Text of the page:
Chapter 12: Back to School

August 20, 2018

 Moving to Mexico:

Chapter 12:  Back to School

245 Pounds…10 pounds to my first goal of 235.


Today is the first day of school for our son.  It’s just a few hours for orientation, I.D. card photos, parking lot space assignments (please let him get one…it’s done by lottery) and a somewhat modified speech from the Dean of Boys:

            “By now, you all understand how things are done here.  You’re seniors.  I’m not going to go over the rules again.  You know them.  The only difference is that now, you will be held accountable more than ever before.  You’re young men, not far from being legal adults.”


Our son has a lot of work to do this year if he is to assure himself a spot at his dream college.  We have had a many conversations about what he must do to achieve his goal.  I will help him every step of the way.

One way I can help him is to lead by example.  If he’s to be held accountable every single day, then so must I.

Since beginning my health goal, I have been bouncing around the scale; down to 245 lbs. then back up to 250 lbs.  It’s my own fault.  I was doing fine, eating right and working out.  And then our friends came home from a two-week European vacation.  We missed them a lot, and when they got back we were eager to meet at our local tavern for drinks which led to a late evening and a champagne breakfast the next morning.  By midday, I was wiped out and my wife put me to bed.  I can’t hang with these folks anymore.  And when I try, I pay for it.  I felt like heck for another day or so, didn’t exercise and ate poorly.  Back and forth.  Getting older sucks.

If my son was to do this, I would chastise him.  He has a habit of working very hard for a while, then slacking off.  I am sure he gets this from me.  If this year is to be the year we need it to be for him (and me) this has to change.  It’s back to school for both of us.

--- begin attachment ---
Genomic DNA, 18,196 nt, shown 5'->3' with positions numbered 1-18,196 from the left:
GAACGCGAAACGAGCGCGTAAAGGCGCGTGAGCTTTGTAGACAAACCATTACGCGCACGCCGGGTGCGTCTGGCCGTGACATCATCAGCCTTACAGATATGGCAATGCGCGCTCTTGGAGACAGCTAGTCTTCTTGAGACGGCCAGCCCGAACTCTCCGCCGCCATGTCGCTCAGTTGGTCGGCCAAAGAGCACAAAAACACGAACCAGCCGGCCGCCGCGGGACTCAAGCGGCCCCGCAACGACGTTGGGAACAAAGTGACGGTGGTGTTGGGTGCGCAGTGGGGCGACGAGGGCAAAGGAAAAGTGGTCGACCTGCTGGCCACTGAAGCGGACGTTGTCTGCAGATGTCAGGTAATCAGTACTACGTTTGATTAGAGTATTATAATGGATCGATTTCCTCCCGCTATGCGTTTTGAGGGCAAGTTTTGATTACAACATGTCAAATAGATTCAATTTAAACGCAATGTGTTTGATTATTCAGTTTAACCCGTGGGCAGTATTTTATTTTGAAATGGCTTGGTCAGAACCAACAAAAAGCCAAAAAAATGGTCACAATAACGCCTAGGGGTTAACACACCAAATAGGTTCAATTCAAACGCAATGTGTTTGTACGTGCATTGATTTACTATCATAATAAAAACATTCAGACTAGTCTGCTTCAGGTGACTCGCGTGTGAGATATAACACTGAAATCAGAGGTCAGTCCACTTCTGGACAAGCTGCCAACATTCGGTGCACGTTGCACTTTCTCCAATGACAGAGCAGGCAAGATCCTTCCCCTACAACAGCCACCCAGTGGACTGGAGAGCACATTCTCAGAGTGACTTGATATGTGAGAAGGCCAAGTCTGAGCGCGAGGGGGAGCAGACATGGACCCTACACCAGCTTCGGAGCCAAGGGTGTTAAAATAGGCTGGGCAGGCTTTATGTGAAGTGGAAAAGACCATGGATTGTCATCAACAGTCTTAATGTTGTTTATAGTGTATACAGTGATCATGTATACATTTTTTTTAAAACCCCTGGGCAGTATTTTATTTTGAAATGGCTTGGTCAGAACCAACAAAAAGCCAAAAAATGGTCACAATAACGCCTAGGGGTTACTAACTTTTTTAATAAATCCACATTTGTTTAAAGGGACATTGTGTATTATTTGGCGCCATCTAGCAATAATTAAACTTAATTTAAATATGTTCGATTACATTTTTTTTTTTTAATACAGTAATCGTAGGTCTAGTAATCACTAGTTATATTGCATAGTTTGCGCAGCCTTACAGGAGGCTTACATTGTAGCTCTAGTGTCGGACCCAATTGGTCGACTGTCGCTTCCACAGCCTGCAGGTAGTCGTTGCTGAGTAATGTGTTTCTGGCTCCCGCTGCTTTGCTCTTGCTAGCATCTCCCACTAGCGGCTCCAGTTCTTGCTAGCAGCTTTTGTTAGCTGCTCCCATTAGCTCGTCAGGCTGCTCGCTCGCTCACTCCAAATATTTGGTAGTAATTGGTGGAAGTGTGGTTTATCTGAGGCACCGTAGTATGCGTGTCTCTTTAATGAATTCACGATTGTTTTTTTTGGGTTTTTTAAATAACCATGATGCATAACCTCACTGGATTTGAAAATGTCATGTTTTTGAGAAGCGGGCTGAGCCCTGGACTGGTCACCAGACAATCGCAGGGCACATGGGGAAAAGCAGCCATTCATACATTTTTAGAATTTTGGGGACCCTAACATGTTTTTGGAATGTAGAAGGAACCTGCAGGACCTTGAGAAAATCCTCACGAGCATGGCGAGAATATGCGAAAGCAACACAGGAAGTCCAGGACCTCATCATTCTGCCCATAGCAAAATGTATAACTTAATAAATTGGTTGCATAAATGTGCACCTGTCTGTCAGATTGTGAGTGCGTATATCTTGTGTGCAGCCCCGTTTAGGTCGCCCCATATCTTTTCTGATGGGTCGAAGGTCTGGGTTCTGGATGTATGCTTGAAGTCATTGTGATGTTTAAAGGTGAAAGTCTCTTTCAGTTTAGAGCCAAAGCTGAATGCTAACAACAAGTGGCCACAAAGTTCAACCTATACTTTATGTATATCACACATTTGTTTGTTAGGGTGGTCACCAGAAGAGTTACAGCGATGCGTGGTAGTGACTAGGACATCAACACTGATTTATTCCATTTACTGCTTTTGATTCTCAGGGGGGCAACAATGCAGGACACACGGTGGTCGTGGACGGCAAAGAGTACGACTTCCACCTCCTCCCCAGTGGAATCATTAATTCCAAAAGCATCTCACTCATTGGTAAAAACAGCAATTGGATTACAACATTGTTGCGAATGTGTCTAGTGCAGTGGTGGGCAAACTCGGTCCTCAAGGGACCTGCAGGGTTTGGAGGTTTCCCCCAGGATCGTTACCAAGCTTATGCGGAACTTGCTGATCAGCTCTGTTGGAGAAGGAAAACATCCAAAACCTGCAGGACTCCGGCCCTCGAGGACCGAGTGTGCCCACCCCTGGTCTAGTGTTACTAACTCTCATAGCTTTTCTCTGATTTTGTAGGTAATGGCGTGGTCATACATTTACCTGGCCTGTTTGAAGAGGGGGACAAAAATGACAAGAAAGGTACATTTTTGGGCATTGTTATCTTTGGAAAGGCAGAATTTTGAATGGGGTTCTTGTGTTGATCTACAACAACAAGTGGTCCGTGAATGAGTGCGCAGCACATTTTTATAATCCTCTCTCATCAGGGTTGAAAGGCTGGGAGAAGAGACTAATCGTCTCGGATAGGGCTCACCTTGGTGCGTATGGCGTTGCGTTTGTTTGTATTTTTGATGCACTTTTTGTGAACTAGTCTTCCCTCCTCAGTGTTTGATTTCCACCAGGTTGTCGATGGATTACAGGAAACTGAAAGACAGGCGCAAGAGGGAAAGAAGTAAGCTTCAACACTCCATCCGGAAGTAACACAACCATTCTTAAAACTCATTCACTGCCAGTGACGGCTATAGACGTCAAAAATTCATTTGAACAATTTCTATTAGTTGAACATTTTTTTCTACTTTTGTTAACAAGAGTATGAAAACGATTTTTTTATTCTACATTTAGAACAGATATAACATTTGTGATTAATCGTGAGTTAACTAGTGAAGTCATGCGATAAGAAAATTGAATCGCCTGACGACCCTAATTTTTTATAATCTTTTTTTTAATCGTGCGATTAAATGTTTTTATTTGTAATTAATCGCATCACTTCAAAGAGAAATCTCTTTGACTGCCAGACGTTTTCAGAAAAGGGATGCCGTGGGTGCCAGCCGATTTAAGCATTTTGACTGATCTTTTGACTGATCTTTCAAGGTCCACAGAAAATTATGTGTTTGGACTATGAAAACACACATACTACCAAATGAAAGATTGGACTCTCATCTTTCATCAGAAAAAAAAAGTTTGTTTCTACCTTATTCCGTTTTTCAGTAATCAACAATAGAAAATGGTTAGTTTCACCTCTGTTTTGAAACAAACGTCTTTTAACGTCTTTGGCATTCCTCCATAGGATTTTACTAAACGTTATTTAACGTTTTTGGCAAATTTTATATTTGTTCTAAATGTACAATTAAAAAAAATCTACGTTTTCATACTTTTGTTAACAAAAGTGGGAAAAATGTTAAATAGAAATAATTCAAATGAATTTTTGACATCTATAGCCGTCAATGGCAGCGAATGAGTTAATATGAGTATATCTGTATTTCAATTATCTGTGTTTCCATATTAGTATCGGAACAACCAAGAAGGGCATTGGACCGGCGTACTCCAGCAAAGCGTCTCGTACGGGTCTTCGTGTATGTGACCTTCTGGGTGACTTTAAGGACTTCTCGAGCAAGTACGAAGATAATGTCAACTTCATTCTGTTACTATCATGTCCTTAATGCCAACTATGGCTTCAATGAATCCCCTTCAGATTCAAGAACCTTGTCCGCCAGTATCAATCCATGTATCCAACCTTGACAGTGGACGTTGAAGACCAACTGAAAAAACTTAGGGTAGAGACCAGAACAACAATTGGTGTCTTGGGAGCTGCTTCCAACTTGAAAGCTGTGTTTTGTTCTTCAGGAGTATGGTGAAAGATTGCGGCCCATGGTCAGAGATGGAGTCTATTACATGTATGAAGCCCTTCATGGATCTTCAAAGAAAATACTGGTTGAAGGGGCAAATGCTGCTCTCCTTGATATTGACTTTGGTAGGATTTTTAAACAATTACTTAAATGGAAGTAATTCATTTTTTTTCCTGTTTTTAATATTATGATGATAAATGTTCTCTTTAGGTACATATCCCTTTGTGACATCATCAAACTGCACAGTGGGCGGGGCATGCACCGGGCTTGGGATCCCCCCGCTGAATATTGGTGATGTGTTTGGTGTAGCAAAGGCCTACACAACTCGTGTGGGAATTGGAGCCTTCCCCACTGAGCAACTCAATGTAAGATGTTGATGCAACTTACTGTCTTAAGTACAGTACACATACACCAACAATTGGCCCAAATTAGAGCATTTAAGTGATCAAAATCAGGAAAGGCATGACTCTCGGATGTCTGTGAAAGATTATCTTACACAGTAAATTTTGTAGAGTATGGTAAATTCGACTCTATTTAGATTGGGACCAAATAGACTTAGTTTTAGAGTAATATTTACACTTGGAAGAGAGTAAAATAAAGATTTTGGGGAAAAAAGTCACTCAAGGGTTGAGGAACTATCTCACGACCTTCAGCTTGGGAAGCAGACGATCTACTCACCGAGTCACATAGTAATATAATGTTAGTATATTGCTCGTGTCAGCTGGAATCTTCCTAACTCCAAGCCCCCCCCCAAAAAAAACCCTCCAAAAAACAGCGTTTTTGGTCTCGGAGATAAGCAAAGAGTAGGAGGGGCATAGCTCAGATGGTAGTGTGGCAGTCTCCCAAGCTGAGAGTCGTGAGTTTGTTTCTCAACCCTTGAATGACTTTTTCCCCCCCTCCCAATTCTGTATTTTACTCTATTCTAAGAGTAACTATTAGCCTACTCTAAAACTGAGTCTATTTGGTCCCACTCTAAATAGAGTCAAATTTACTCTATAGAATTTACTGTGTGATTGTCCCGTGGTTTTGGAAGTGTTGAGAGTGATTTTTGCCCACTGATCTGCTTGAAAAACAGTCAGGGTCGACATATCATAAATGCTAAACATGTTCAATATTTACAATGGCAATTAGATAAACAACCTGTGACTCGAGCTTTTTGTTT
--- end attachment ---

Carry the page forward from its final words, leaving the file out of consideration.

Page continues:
I’m not new to living right.  I know what to do.  I have to just do it and keep doing it consistently.  Consistency has been my enemy.

Here is what my morning looked like today:



That may look like a strange breakfast to many: two eggs, three pieces of turkey bacon, zucchini, broccoli, peppers, and air-fried tofu.  How very…CALIFORNIA of me.  *Ugg, how I hate my home state.  But, it’s healthy, filling and only 285 calories (according to my eating app.)

I’m not a big McDonald’s fan, but imagine if I went there and had what they call a Big Breakfast with pancakes.

This is listed online at about 1,090 calories, 19 grams saturated fat, 56 grams fat, 2,150 mg sodium,

111 grams carbohydrates, 6 grams fiber, and 17 grams of sugar.


No wonder our world (not just the USA) is so obese.  Unfortunately, Mexico is listed as the most obese nation on the planet so of course I just have to move there.  I’m going to have to keep myself in check now, and even more later.  I really want to set a good example for our son and I want to be around a long time to enjoy the next phase of life with my lovely wife.  I need to slim down and avoid going off the rails socially.  At 53, it just hurts too much!

          Panic/Stress Update:  WordPress is getting easier!  After months of self-loathing due to not being as smart as a fifth-grader, I have finally gotten to a functional place.  I’m not sure where you are reading this ( or but if you’re reading it on my site, you are seeing the result of many hours of frustration, many curse words and countless visits to the Happiness Engineer’s cloud office where you may ask questions of the experts.  While most times they politely refer you to yet another web page of instructions in Klingon, if you persist they will assist.  Fortunately for you, I probably won’t whine too much more about this topic. As my Type A English friend says, “Job jobbed.”


I just checked a free countdown site online and we only have 271 days until our son graduates in May.  That’s just nine months away.  It strikes me that we have nine months left until our son becomes an adult.  His birthday is in May.  It took my wife nine months…

…to hatch him 17 years ago.


We don’t have much time left.  So much to do before we leave.  It is daunting.